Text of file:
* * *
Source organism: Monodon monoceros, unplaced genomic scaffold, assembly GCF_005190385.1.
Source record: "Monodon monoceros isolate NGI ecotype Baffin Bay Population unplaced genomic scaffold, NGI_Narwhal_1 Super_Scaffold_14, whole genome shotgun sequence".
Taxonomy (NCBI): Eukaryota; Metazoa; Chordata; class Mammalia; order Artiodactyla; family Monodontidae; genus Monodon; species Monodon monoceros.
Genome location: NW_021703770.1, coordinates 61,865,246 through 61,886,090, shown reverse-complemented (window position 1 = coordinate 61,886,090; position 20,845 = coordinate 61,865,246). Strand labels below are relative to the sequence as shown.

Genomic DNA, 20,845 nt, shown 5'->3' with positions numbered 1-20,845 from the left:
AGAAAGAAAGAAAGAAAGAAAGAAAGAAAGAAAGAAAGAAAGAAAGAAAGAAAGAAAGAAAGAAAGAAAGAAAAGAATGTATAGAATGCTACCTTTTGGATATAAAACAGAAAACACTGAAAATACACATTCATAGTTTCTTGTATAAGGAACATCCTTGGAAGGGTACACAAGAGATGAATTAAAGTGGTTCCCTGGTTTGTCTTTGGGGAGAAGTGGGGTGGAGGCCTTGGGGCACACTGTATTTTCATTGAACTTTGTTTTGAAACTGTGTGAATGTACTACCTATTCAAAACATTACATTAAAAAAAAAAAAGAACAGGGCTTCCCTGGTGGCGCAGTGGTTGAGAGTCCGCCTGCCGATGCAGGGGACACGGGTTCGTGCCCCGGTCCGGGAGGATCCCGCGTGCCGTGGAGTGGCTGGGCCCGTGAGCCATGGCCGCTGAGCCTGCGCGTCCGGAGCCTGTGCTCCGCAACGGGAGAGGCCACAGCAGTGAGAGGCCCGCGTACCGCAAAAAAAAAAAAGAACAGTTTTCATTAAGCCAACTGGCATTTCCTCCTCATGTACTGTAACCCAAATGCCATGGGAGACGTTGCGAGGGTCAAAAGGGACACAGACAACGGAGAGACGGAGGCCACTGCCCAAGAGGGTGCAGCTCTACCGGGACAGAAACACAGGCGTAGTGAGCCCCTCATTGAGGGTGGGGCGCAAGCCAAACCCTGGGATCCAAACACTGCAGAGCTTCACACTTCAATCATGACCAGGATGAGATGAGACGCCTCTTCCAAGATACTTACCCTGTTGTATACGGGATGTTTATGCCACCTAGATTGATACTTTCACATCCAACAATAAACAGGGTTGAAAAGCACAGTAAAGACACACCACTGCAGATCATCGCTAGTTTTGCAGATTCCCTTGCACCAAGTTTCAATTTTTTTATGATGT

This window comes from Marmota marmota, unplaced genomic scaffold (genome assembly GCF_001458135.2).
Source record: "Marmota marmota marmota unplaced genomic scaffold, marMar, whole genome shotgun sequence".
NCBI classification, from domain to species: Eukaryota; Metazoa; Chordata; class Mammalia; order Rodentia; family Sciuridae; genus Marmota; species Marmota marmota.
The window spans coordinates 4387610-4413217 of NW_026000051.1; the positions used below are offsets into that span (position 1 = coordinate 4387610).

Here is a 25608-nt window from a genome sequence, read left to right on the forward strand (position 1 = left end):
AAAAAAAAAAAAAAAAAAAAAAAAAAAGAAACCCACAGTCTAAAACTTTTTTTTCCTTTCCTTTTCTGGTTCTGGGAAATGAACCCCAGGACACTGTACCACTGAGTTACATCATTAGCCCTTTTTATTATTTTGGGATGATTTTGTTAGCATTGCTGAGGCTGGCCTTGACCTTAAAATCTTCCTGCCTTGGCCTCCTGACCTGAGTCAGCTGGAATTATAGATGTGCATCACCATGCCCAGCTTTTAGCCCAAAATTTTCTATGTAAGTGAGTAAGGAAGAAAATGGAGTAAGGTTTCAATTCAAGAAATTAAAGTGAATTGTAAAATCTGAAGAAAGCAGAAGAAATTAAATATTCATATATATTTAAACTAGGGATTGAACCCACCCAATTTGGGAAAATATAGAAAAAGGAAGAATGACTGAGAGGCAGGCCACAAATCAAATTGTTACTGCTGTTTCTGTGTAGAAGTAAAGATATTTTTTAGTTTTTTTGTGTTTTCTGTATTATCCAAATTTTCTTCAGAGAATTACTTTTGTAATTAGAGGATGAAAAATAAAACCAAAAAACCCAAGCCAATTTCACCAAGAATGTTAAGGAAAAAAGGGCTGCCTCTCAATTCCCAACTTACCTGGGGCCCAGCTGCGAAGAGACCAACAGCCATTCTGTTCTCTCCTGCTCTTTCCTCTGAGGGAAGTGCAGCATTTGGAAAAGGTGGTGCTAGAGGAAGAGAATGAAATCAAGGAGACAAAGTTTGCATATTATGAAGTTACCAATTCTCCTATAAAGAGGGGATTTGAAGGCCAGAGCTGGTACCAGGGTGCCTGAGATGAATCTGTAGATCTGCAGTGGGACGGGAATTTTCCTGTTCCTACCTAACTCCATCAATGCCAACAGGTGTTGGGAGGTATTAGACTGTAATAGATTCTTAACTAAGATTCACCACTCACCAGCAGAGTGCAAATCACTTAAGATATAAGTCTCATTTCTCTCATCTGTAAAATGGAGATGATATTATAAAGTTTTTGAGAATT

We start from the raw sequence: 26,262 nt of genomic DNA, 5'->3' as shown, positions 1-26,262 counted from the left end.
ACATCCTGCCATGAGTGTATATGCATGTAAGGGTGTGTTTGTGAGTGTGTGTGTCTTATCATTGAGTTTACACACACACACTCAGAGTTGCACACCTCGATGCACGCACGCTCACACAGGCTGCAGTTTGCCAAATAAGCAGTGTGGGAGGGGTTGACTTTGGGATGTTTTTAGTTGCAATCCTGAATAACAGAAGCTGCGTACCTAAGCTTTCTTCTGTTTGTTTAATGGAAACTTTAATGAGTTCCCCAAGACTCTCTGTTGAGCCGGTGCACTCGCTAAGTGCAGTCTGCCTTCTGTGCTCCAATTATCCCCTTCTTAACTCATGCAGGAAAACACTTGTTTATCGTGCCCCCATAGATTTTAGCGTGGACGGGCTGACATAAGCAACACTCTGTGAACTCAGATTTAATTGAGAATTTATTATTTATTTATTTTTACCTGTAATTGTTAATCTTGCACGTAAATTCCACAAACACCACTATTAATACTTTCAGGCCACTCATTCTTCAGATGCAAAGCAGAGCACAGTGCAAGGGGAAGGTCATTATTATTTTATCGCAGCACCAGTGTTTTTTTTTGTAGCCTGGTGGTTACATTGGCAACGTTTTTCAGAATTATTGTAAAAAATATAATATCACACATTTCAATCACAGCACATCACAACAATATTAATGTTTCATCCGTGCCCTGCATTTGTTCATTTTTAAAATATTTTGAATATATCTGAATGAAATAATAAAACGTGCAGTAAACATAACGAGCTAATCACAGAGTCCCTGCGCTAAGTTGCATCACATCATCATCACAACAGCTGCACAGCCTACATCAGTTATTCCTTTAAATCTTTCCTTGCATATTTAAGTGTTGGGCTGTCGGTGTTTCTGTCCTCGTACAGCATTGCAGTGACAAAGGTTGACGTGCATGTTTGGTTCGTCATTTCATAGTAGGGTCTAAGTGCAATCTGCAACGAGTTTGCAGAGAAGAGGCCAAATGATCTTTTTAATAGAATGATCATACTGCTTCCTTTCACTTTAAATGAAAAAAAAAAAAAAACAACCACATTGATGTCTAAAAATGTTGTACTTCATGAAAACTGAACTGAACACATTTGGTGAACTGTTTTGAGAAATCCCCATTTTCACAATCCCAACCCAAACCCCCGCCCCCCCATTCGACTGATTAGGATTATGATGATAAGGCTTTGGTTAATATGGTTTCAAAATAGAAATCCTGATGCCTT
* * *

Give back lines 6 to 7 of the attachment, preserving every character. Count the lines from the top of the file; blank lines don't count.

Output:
AGAAAGAAAGAAAGAAAGAAAGAAAGAAAGAAAGAAAGAAAGAAAGAAAGAAAGAAAGAAAGAAAGAAAGAAAAGAATGTATAGAATGCTACCTTTTGGATATAAAACAGAAAACACTGAAAATACACATTCATAGTTTCTTGTATAAGGAACATCCTTGGAAGGGTACACAAGAGATGAATTAAAGTGGTTCCCTGGTTTGTCTTTGGGGAGAAGTGGGGTGGAGGCCTTGGGGCACACTGTATTTTCATTGAACTTTGTTTTGAAACTGTGTGAATGTACTACCTATTCAAAACATTACATTAAAAAAAAAAAAGAACAGGGCTTCCCTGGTGGCGCAGTGGTTGAGAGTCCGCCTGCCGATGCAGGGGACACGGGTTCGTGCCCCGGTCCGGGAGGATCCCGCGTGCCGTGGAGTGGCTGGGCCCGTGAGCCATGGCCGCTGAGCCTGCGCGTCCGGAGCCTGTGCTCCGCAACGGGAGAGGCCACAGCAGTGAGAGGCCCGCGTACCGCAAAAAAAAAAAAGAACAGTTTTCATTAAGCCAACTGGCATTTCCTCCTCATGTACTGTAACCCAAATGCCATGGGAGACGTTGCGAGGGTCAAAAGGGACACAGACAACGGAGAGACGGAGGCCACTGCCCAAGAGGGTGCAGCTCTACCGGGACAGAAACACAGGCGTAGTGAGCCCCTCATTGAGGGTGGGGCGCAAGCCAAACCCTGGGATCCAAACACTGCAGAGCTTCACACTTCAATCATGACCAGGATGAGATGAGACGCCTCTTCCAAGATACTTACCCTGTTGTATACGGGATGTTTATGCCACCTAGATTGATACTTTCACATCCAACAATAAACAGGGTTGAAAAGCACAGTAAAGACACACCACTGCAGATCATCGCTAGTTTTGCAGATTCCCTTGCACCAAGTTTCAATTTTTTTATGATGT

This window comes from Marmota marmota, unplaced genomic scaffold (genome assembly GCF_001458135.2).